Tyler Herro being "a bucket" in the playoffs. It feels like two years ago, but it was only a few months ago that Tyler Herro absolutely detonated on the Boston Celtics in the Eastern Conference Finals. Herro blasted off for 37 points, six rebounds, and five assists in the Heat win, instantly taking his stardom from local to national.

An argument could be made that the top ten Miami moments from sports last year all happened in the NBA bubble. But if we had to narrow it down to just a handful, Tyler Herro going off has to be included.
The Florida Panthers were great again. So, this is literally currently happening, but just because it's happening at the tail-end of the pandemic doesn't mean it doesn't count. The Florida Panthers have surprised everyone early in the year, thus far being one of the best teams in all of hockey. They looked poised to make South Florida care about hockey during a time when it needs something to root for more than ever.

If the Panthers can keep up this pace, their playoff games may be the first packed sporting events most of us have been to since January 2020. That's reason enough to root for them to stay hot.
The Marlins season being postponed because of an outbreak. Last year, the Miami Marlins' season started on July 24 with a three-game series against the Philadelphia Phillies. After winning two of three, the Marlins had their season shut down because of a massive breakout of the coronavirus in the team's clubhouse. They wouldn't play again until August 4, missing a total of eight games.

Back then, the Marlins were blamed for almost shutting down the sport. Rumors swirled that the outbreak happened because of a team outing at a strip club. When the games began again, the roster was depleted and many of the players who took the field for the next month were complete unknowns.
The Marlins clinching a postseason berth. It wasn't easy, or usual, but amongst all the chaos and obstacles in the way, the Miami Marlins punched their ticket to the postseason last year. The Marlins somehow managed to finish 31-29 last season, good for second in the NL East. That abbreviated success might not seem like a big deal, but anyone who lived through last season and was paying attention will tell you it's a minor miracle the Marlins didn't finish dead-last in all of baseball, with what the franchise endured.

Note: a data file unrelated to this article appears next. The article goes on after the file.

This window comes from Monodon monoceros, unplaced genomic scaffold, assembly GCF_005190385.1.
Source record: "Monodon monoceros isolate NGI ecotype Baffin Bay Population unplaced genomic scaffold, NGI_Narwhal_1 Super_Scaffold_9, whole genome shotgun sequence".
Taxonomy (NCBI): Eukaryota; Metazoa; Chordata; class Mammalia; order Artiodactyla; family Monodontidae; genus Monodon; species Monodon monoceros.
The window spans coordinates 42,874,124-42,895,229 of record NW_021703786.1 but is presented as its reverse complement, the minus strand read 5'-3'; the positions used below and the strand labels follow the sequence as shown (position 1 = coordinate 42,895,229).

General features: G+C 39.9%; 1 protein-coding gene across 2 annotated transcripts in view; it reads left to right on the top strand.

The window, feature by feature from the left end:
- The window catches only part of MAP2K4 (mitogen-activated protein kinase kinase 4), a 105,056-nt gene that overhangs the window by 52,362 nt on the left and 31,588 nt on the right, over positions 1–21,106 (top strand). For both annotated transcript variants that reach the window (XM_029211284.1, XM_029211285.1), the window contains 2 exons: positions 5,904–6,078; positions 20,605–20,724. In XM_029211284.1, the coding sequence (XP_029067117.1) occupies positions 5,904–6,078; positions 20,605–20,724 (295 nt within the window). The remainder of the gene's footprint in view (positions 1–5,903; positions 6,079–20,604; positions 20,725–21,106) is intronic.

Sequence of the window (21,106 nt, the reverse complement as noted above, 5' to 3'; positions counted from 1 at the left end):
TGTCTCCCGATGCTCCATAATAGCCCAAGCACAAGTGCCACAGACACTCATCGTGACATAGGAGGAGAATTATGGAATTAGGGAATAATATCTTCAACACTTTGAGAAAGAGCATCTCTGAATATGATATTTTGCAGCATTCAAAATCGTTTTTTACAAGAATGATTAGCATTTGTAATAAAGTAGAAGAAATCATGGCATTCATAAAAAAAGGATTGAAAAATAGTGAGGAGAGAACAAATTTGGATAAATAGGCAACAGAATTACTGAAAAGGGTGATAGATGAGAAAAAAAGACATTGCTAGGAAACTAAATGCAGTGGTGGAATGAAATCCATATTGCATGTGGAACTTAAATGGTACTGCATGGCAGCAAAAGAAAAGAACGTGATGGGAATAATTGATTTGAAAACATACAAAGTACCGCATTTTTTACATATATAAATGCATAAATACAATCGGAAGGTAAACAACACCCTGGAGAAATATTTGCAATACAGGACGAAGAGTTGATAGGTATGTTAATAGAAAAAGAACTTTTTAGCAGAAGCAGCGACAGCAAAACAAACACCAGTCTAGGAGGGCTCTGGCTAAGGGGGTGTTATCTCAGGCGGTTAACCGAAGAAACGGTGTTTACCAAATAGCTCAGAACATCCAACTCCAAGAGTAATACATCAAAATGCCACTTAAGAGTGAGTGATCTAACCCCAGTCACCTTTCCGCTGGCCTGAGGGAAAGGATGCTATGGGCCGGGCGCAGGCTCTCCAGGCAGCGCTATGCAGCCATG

In a year full of disappointments and depression, the Marlins brought their best and overcame. That's what 2020 was about for everyone.
The Miami Heat making the NBA Finals. If there's one sports moment that occurred during the pandemic that Miami will always associate with the coronavirus, it was the Heat making the NBA Finals. In a normal year, this would have been an incredible occurrence, but with little else to do and everyone glued to the NBA playoffs every night, the Heat performing as well as it did inside the NBA bubble was legendary.

The Heat would go on to lose to the Los Angeles Lakers 4-2 in the finals, but the mere fact that the team gave Miami this level of sports excitement during the most trying time of many people's lives will forever live as one of the greatest gifts the Heat has ever given its fans.
Jimmy Butler being completely exhausted. If there's one photo that sums up last year, it would be the image of Jimmy Butler leaning over a behind-the-basket barricade in the NBA Finals. The photo was taken toward the end of Game Five, a game Miami would go on to win, and which Butler finished with a massive triple-double.

Miami would go on to lose the series in Game Six, but Game Five will go down as one of the most memorable in franchise history.
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Ryan Yousefi is a freelance writer for Miami New Times, a lover of sports, and an expert consumer of craft beer and pho. Hanley Ramirez once stole a baseball from him and to this day still owes him $10.